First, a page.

Joy as endangered Mountain Bongo calf is born

2/02 – An endangered almost extinct Kenyan Mountain Bongo calf has been born at the Mount Kenya Wildlife Conservancy.

The birth of the striking Mountain Bongo calf, provides renewed purpose towards the survival of the critically endangered antelopes’ species.

The birth, recorded late last week, has effectively raised the population of Kenyan Mountain Bongo antelopes at the Mount Kenya Wildlife Conservancy (MKWC)  to 67. A similar birth was recorded on 31st December 2017 with several more expected this year.

Speaking when he confirmed the birth, Mount Kenya Wildlife Conservancy Wildlife Manager Donald Bunge said efforts to breed the rare Mountain Bongo continues through viable support from Kenyan and international stakeholders.

“The birth has renewed hope for the survival of this rare Mountain Bongo antelope whose population of about 100 in the wild worldwide is still below the threshold of 250 mature individuals required to make a genetically stable population,” Bunge said.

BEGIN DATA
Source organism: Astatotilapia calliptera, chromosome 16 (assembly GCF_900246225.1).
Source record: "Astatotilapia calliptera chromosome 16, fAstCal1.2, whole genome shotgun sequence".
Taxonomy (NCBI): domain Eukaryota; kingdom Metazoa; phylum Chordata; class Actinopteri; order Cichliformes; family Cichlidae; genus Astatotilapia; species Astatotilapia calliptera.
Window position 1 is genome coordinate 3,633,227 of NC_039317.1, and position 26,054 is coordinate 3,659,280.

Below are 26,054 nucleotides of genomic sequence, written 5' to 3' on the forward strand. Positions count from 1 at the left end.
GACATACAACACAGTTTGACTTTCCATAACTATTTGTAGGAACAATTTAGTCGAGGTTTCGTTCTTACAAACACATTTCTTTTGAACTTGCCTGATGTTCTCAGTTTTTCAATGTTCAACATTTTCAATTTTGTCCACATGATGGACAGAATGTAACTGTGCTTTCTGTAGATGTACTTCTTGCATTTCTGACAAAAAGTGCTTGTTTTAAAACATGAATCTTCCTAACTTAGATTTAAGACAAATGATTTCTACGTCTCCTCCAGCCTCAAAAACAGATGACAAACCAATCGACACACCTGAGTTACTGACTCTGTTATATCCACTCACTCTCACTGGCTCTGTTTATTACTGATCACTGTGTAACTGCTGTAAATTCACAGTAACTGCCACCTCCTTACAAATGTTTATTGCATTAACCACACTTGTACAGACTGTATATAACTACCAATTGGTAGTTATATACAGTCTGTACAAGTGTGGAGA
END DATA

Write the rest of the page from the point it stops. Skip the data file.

The Kenyan Mountain Bongo, is listed on the International Union for Conservation of Nature (IUCN) Red List of Threatened Species which is widely recognized as the most comprehensive, objective global approach for evaluating the conservation status of plant and animal species. The Kenyan Mountain Bongo’s population has declined due to unrestricted hunting, poaching, loss of habitat, illegal logging in forests among other reasons.

Located near Nanyuki town, MKWC runs a program that breeds them for repopulation into their natural habitat.  It is the only conservancy in the world whose program is undertaken in a semi wild environment.

The Conservancy located at the Mount Kenya Game also hosts the iconic Mount Kenya Safari Club.  MKWC’s Bongo Rehabilitation program was named amongst the three most important wildlife projects worldwide in 2006.

The Kenyan Mountain Bongo’s natural habitat include the Aberdares, Mount Kenya, Mau and Eburu Forests. It is one of the two sub-species of Bongo antelopes, the other one being the Lowland Bongo. Kenyan Mountain Bongos are characterized by a striking red chestnut colour with about 9 to 16 white stripes on either side of the torso and long, spiralled horns. They are considered by many as the most beautiful of antelopes. Males weigh up to 450kgs whereas females weigh up 250kgs hence making them the largest and heaviest forest antelopes.